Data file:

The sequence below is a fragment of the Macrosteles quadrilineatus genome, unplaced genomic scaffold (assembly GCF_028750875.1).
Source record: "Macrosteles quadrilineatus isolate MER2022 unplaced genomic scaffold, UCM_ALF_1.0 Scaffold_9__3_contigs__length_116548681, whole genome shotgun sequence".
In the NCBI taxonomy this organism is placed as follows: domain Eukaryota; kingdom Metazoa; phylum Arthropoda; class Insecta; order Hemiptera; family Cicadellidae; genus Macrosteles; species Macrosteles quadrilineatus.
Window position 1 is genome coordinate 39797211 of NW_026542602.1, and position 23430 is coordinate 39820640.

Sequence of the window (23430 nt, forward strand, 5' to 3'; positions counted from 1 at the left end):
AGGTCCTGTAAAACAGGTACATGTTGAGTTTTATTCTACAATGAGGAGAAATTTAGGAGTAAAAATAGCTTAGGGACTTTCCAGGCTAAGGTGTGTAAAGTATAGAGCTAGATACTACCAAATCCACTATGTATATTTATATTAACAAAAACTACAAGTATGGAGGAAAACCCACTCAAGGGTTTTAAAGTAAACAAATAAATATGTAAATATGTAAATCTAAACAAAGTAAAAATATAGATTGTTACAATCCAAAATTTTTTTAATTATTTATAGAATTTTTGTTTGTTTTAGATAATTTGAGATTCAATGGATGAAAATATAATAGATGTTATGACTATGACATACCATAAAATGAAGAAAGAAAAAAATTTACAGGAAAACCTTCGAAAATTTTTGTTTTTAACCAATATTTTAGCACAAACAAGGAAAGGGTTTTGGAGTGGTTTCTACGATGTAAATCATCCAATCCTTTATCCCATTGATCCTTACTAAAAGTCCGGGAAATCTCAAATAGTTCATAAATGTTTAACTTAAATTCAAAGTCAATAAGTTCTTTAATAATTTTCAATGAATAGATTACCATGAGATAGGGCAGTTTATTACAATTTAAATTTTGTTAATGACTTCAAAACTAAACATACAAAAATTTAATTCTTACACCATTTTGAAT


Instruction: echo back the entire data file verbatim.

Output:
The sequence below is a fragment of the Macrosteles quadrilineatus genome, unplaced genomic scaffold (assembly GCF_028750875.1).
Source record: "Macrosteles quadrilineatus isolate MER2022 unplaced genomic scaffold, UCM_ALF_1.0 Scaffold_9__3_contigs__length_116548681, whole genome shotgun sequence".
In the NCBI taxonomy this organism is placed as follows: domain Eukaryota; kingdom Metazoa; phylum Arthropoda; class Insecta; order Hemiptera; family Cicadellidae; genus Macrosteles; species Macrosteles quadrilineatus.
Window position 1 is genome coordinate 39797211 of NW_026542602.1, and position 23430 is coordinate 39820640.

Sequence of the window (23430 nt, forward strand, 5' to 3'; positions counted from 1 at the left end):
AGGTCCTGTAAAACAGGTACATGTTGAGTTTTATTCTACAATGAGGAGAAATTTAGGAGTAAAAATAGCTTAGGGACTTTCCAGGCTAAGGTGTGTAAAGTATAGAGCTAGATACTACCAAATCCACTATGTATATTTATATTAACAAAAACTACAAGTATGGAGGAAAACCCACTCAAGGGTTTTAAAGTAAACAAATAAATATGTAAATATGTAAATCTAAACAAAGTAAAAATATAGATTGTTACAATCCAAAATTTTTTTAATTATTTATAGAATTTTTGTTTGTTTTAGATAATTTGAGATTCAATGGATGAAAATATAATAGATGTTATGACTATGACATACCATAAAATGAAGAAAGAAAAAAATTTACAGGAAAACCTTCGAAAATTTTTGTTTTTAACCAATATTTTAGCACAAACAAGGAAAGGGTTTTGGAGTGGTTTCTACGATGTAAATCATCCAATCCTTTATCCCATTGATCCTTACTAAAAGTCCGGGAAATCTCAAATAGTTCATAAATGTTTAACTTAAATTCAAAGTCAATAAGTTCTTTAATAATTTTCAATGAATAGATTACCATGAGATAGGGCAGTTTATTACAATTTAAATTTTGTTAATGACTTCAAAACTAAACATACAAAAATTTAATTCTTACACCATTTTGAAT